Business owners reviewing documents, schedule k-2 and k-3
Business owners reviewing documents, schedule k-2 and k-3

Schedules K-2 and K-3 provide final instructions for partnerships and S-corps to report foreign income

Over the last few decades, the foreign affairs of U.S. citizens have come under increasing levels of government scrutiny. On November 4, 2022, the IRS issued a new draft set of instructions for an S-corporation’s 2022 Schedules K-2 and K-3; instructions for partnerships followed on December 23, 2022. The IRS finalized these instructions for 2022 on December 23, 2022. While some Partnerships and S-Corporations were spared from filing Schedule K-2 and K-3 forms in 2021, the new guidance implies that most organizations will need to become familiar with the forms for the 2022 tax year. This article summarizes the forms’ new exceptions and what they mean for your organization.

Key takeaways
– In 2021, many Partnerships and S-corporations fell under exceptions provided by the IRS and were not required to file Schedules K-2 and K-3
– The instructions for 2022 narrow the list of exceptions
– In 2022, many entities will not qualify for an exception and must file Schedules K-2 and K-

What is the purpose of Schedules K-2 and K-3?

The new schedules K-2 and K-3 are intended to improve reporting by standardizing international tax information for business partners and flow-through investors.

  • Schedule K-2: Reports an entity’s items of international tax relevance
  • Schedule K-3: Reports each partner’s distributive share of items reported on Schedule K-2

What if I don’t have international tax items to report?

Unfortunately, given the newly narrowed exceptions to these forms, you’ll probably still have a filing obligation. Even if your Partnership or S-corporation has no assets generating foreign source income, no foreign source income, no foreign partners (S-corps cannot have foreign shareholders), and no foreign taxes paid or accrued, you may still need to report information on Schedules K-2 and K-3. Ultimately, if your entity doesn’t meet exception criteria, you’ll need to file Schedule K-2 and K-3 with your 2022 Partnership or S-corporation return.

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Who is required to file K-2 and K-3?

Any Partnership or S-corp required to file Form 1065 or 1120-S that has items relevant to the determination of the U.S. tax, or certain withholding tax, or reporting obligations of its partners/shareholders under the international provisions of the Internal Revenue Code, is required to file Schedules K-2 and K-3. 

What are the exceptions to filling in K-2 and K-3?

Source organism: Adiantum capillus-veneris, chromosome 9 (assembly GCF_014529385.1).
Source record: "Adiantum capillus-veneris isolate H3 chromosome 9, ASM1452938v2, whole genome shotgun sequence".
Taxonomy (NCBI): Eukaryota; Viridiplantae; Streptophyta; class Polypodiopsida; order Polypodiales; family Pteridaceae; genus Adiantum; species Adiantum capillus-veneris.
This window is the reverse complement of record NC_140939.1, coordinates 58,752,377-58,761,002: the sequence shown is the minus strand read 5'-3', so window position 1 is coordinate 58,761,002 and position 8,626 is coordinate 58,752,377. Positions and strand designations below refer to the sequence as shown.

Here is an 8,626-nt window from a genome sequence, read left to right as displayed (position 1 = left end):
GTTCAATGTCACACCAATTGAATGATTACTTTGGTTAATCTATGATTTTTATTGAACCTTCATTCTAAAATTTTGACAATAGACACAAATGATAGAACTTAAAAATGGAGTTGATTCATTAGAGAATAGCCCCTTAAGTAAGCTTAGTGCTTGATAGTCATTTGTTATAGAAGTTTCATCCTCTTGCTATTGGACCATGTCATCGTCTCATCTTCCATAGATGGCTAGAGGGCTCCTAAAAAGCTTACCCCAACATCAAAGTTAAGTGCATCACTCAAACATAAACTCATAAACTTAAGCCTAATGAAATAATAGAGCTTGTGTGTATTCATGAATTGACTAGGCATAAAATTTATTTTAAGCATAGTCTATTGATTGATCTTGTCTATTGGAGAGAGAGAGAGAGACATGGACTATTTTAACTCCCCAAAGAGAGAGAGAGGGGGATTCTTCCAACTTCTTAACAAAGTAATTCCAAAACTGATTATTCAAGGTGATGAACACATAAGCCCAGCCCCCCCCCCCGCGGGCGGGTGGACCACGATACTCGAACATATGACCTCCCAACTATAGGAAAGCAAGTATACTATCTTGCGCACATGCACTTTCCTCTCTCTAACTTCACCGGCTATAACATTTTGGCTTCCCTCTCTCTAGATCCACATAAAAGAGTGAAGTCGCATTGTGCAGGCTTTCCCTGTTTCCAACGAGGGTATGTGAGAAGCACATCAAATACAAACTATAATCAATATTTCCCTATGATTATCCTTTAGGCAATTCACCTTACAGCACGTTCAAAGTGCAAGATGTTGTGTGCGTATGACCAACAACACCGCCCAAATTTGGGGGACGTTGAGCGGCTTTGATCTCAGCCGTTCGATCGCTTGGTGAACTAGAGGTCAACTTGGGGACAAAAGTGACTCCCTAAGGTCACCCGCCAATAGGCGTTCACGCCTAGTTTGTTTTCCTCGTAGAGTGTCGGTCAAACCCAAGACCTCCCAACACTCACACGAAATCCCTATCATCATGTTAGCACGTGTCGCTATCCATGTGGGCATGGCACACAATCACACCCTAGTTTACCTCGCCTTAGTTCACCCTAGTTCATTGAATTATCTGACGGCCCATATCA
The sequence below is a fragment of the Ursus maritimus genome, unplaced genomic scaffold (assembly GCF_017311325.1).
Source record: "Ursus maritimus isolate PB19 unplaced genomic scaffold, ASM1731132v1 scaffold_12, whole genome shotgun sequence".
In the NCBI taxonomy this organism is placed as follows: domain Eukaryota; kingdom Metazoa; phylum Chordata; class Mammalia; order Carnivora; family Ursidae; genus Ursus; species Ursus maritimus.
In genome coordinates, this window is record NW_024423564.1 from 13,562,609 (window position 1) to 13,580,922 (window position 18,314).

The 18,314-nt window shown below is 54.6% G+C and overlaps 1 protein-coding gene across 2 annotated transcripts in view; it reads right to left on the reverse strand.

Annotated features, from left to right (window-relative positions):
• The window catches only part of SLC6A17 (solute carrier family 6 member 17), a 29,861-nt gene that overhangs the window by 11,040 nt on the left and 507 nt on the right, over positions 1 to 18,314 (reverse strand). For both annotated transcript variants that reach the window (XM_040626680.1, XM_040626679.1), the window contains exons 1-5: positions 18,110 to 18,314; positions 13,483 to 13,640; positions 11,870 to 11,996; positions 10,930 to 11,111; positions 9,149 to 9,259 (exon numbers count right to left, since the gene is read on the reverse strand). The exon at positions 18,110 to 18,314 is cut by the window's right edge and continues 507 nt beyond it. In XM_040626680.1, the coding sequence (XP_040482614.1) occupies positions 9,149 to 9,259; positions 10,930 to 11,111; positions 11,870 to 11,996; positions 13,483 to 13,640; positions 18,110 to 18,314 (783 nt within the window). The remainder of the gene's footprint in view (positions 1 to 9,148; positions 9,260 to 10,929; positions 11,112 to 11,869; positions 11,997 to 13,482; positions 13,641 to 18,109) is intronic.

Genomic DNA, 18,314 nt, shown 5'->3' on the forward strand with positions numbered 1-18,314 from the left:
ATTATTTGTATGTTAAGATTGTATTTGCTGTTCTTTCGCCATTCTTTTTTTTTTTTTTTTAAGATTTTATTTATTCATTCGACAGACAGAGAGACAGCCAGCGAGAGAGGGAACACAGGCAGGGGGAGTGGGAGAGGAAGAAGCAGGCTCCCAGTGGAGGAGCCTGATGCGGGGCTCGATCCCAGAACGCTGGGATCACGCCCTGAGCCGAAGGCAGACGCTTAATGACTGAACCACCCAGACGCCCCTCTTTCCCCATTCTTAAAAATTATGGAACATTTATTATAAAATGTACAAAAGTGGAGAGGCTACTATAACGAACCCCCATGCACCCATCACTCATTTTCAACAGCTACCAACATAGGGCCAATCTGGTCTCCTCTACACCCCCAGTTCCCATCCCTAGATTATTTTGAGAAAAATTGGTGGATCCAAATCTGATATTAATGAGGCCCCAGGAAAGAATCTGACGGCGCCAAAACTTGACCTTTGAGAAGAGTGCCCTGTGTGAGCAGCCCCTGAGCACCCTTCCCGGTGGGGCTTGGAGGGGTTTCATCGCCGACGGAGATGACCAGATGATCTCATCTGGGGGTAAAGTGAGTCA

1. The Domestic Filing Exception
  2. Form 1116 Exemption Exception

Let’s look at each of these exceptions in more detail. 

Domestic Filing Exception


To qualify for the domestic filing exception (DFE), your entity must meet all of the four criteria below: 

  1. No or limited foreign activity, and
  2. All U.S. partners are citizens or resident aliens, and
  3. Criteria 1 and 2 are satisfied, and partners receive notification with the issuance of K-1 that partners will not receive Schedule K-3 unless the partners request the schedule, and
  4. The Partnership does not receive a request from any partner for Schedule K-Partnership, and does not receive a request from any partner for Schedule K- 3 information on or before one month prior to date the Partnership files Form 1065.

Partnerships with Corporate or partnership partners can’t use the Domestic Filing Exception and will therefore be required to file Schedules K-2 and K-3.


To qualify for domestic qualifying exception, your entity must meet all of the three criteria below: 

  1. None or limited foreign activity, and
  2. Criterion 1 is met and shareholders receive notification with the issuance that shareholders will not receive Schedule K-3 unless the shareholders request the schedule, and 
  3. The S-corporation does not receive a request from any shareholder for Schedule K- 3 information on or before one month prior to date the S-corp files Form 1120-S.

The S-corporation is required to provide the tax year 2022 Schedule K-3 and requested information to the requesting shareholder on the later of:

  • Date on which the S-corporation files the Form 1120-S
  • OR one month from the date on which the S-corporation receives the request from the shareholder.

Form 1116 Exemption Exception

Form 1116 Exemption applies to individual taxpayers whose foreign tax does not exceed $300 ($600 in the case of a joint return) and their entire amount of creditable foreign tax and income is passive and reported on Form 1099, Schedule K-1, or Schedule K-3.

An entity is not required to complete Schedules K-2 and K-3 if:

  • All partners/shareholders meet the Form 1116 exemption
  • AND the entity receives notification of the partners/shareholders’ eligibility for the exemption one month before the due date (including extensions) of the tax return.

If notification was not received on or before the one-month date, you’ll need to prepare and file Schedule K-2 and K-3.

Need a knowledgeable CPA to help? 

We get it—you have a business to run, and it’s not always possible (or the best use of your limited time) to stay up to date with changing tax regulations. We recommend working with a professional CPA to ensure that you are properly filing all necessary forms with the IRS. If you have any questions or need additional information regarding these rules, please contact Financial Solution Advisors for assistance. 

Click here to find the full instructions on the IRS website. 

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